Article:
Category: Backup Policy

The Amazon Web Services (AWS) shared responsibility model outlines the differentiation of Security ‘of’ the cloud with AWS and Security ‘in’ the Cloud with the customer. Workloads that are migrated or created in AWS are not implicitly protected with Disaster Recovery (DR) capabilities. 

“Systems, sites, and networks can fail no matter where they are located or who is managing them. Mission-critical service availability and protection of corporate data are essential no matter where services reside.” 

“Cloud services are not based on traditional enterprise architectures and management. IT departments no longer have end-to-end control of the environment.”

    – Gartner report on DR implementation

Enterprises need to be prepared for failures to their cloud infrastructure due to user errors, malicious & insider threat, operational mishaps or site outages. In this blog, we will explain how with Druva CloudRanger you can keep your AWS data safe and easily recoverable from any region-specific or account-specific outage.

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In this guest blog post, W. Curtis Preston (aka “ Mr Backup”) poses the question ‘Do you need to backup EC2 VMs?’. W. Curtis Preston is an expert in backup & recovery systems; a space he has been working in since 1993. He has written three books on the subject, Backup & Recovery, Using SANs and NAS, and Unix Backup & Recovery. As well as being the Chief Technical Architect at Druva, Mr. Preston is also an independent consultant and writer and has spoken at over 300 seminars and conferences around the world.

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As a company that specializes in simplifying and demystifying Amazon Web Services (AWS), we here at CloudRanger are constantly answering questions about the AWS platform and its various features. And despite the diverse nature of our client base, one question seems to pop up on a regular basis: Where are my Amazon EBS snapshots stored?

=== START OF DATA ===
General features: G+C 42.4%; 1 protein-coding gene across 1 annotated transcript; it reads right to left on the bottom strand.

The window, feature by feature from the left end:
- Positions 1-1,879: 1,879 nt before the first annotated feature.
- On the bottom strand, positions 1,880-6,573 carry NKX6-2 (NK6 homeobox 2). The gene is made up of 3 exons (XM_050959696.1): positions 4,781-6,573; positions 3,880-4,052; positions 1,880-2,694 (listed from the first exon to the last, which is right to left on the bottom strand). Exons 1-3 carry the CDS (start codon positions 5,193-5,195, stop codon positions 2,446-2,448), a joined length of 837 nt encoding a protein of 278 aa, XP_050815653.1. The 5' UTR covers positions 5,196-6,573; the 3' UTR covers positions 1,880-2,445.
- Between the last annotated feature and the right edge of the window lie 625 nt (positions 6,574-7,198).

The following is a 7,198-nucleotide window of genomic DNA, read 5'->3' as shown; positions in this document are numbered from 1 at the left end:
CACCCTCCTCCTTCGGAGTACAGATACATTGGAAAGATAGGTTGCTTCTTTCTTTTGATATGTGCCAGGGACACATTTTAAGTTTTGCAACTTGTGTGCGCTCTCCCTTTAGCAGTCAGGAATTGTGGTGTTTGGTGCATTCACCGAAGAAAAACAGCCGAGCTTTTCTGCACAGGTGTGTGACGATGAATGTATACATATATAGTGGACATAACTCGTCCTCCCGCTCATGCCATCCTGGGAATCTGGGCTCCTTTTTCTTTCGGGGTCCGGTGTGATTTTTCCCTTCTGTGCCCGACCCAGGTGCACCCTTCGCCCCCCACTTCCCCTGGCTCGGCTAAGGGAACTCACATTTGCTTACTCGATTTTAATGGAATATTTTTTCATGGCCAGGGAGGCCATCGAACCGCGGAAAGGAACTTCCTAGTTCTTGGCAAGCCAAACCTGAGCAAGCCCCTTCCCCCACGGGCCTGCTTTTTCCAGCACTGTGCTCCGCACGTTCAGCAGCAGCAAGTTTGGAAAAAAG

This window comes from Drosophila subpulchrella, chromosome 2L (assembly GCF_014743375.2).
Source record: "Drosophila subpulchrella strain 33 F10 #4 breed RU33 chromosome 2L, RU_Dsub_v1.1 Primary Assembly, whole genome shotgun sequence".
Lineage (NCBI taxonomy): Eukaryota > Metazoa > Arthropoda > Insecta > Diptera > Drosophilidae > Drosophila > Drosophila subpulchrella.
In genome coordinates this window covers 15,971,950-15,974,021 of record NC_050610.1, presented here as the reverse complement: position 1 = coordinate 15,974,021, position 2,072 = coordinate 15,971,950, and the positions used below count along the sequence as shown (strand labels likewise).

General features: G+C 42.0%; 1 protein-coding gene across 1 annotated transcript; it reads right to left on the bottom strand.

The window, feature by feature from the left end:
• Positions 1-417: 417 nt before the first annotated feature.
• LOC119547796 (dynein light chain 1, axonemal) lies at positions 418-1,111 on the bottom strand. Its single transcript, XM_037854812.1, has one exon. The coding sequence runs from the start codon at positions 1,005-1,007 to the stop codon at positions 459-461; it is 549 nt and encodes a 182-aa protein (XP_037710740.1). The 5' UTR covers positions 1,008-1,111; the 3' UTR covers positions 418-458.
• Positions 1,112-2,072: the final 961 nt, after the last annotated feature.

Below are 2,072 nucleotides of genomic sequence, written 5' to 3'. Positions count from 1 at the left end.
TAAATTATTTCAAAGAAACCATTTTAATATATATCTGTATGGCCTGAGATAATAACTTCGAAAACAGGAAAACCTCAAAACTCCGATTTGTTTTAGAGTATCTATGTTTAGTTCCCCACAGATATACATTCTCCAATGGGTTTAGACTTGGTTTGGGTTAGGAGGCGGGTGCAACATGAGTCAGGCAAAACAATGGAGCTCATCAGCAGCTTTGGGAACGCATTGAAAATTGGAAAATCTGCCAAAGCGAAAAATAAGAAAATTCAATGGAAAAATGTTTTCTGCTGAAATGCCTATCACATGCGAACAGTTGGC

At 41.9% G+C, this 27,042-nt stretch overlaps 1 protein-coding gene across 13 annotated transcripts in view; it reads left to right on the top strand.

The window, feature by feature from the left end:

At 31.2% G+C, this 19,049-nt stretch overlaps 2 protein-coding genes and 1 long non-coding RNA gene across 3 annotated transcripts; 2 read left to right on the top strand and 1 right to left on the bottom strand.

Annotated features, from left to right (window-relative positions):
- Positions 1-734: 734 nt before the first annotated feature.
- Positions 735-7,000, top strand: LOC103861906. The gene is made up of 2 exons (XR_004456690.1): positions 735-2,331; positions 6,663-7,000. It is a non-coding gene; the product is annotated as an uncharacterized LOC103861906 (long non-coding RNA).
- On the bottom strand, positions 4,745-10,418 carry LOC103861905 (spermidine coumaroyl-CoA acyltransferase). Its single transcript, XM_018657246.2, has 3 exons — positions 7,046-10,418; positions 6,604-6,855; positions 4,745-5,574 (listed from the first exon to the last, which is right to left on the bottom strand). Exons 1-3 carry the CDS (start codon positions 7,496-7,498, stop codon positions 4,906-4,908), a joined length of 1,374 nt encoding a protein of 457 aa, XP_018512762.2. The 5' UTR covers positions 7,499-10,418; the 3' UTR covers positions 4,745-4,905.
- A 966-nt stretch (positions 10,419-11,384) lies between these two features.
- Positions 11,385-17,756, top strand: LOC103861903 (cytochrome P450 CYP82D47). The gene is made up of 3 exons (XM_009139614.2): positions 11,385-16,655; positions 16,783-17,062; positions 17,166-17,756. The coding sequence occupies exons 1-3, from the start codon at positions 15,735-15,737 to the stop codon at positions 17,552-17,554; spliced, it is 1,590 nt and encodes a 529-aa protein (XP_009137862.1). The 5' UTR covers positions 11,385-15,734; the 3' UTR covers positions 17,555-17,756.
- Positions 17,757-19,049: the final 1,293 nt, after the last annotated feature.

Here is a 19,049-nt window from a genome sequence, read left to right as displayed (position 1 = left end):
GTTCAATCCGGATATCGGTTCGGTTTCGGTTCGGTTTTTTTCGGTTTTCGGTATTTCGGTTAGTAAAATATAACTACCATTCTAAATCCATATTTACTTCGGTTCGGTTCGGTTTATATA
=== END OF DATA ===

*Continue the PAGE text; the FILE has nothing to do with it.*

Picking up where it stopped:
As such, we decided to give this frequently-asked question its very own blog post. In the following article, we’ll explain in detail how and where AWS EBS snapshots are stored, and explain why the answer to this question isn’t quite as straightforward as it may seem at first glance. We’ll also explain how using CloudRanger can greatly simplify the EBS snapshot backup process.

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Thanks to cloud-based platforms like Amazon Web Services (AWS), backing up your company’s critical data has never been easier. But as we’ve stated in previous blogs, during an actual crisis, backups may prove useless in the absence of a comprehensive disaster recovery (DR) plan. And while there are many factors that must go into crafting the right DR plan to meet your company’s specific needs, the two most important are the recovery time objective (RTO) and the recovery point objective (RPO). In the following article, we’ll break down what these terms mean and how they differ. We’ll also explain why determining the RTO and RPO is so important, and how CloudRanger can help enact an AWS DR plan once it’s been crafted.

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Since they were first introduced in 2008, Elastic Block Store (EBS) volumes, specifically EBS snapshots, have become one of the most popular storage methods offered by Amazon Web Services (AWS). Not only are they generally cheaper than traditional Amazon Machine Images (AMIs), but the snapshot’s ability to capture incremental block-level changes also eliminates the need to continuously backup entire volumes. However, another popular EBS attribute is the ability to quickly and easily copy a snapshot to another region, a feature that may prove useful to your business for a variety of reasons. In the following article, we’ll discuss some of those reasons, as well as how third-party vendors like CloudRanger can help simplify the process.

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